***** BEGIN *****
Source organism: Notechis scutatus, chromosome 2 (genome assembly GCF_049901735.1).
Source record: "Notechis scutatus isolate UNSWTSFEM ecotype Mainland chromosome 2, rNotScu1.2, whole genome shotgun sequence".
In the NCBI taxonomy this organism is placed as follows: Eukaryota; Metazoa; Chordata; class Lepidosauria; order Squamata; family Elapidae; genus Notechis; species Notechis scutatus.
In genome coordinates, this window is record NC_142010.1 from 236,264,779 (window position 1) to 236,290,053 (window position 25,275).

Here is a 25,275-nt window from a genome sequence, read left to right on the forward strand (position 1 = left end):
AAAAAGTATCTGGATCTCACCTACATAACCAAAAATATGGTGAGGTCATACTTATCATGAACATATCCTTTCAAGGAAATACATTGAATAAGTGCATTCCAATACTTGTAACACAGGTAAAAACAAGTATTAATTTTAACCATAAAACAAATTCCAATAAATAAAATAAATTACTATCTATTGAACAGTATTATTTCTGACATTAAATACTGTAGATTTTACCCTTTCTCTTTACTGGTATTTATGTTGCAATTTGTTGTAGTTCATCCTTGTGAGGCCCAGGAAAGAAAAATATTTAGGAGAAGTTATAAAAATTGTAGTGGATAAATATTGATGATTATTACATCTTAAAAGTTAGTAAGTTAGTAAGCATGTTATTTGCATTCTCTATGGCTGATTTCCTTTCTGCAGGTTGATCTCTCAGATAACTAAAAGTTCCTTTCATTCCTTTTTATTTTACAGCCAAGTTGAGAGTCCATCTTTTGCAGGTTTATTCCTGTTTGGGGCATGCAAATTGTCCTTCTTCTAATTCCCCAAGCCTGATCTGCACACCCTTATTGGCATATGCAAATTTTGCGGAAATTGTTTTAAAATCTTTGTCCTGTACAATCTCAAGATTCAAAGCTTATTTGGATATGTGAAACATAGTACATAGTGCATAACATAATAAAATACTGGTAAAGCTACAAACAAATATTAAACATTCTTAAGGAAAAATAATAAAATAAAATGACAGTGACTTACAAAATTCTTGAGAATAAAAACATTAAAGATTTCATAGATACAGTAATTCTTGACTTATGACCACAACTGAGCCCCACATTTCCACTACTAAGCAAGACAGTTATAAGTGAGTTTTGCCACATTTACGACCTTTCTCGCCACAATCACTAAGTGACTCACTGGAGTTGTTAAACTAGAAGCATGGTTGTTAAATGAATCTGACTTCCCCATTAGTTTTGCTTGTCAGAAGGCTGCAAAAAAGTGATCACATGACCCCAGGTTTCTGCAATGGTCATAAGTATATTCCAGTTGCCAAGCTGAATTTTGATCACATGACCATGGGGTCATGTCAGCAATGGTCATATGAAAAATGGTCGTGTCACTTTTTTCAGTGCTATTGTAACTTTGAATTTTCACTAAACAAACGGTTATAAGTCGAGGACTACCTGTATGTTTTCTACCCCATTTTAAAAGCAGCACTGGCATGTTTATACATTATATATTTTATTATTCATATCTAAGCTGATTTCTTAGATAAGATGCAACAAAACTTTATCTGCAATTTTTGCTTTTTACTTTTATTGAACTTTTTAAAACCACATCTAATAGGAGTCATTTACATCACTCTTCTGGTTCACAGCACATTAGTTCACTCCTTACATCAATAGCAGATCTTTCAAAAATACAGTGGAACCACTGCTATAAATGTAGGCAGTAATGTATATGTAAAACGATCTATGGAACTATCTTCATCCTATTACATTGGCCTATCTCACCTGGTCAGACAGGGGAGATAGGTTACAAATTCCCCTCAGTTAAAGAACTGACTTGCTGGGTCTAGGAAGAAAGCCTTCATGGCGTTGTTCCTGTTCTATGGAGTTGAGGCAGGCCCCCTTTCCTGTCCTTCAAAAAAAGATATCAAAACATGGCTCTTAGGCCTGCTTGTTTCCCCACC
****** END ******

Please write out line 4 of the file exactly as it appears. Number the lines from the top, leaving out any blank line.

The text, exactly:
In genome coordinates, this window is record NC_142010.1 from 236,264,779 (window position 1) to 236,290,053 (window position 25,275).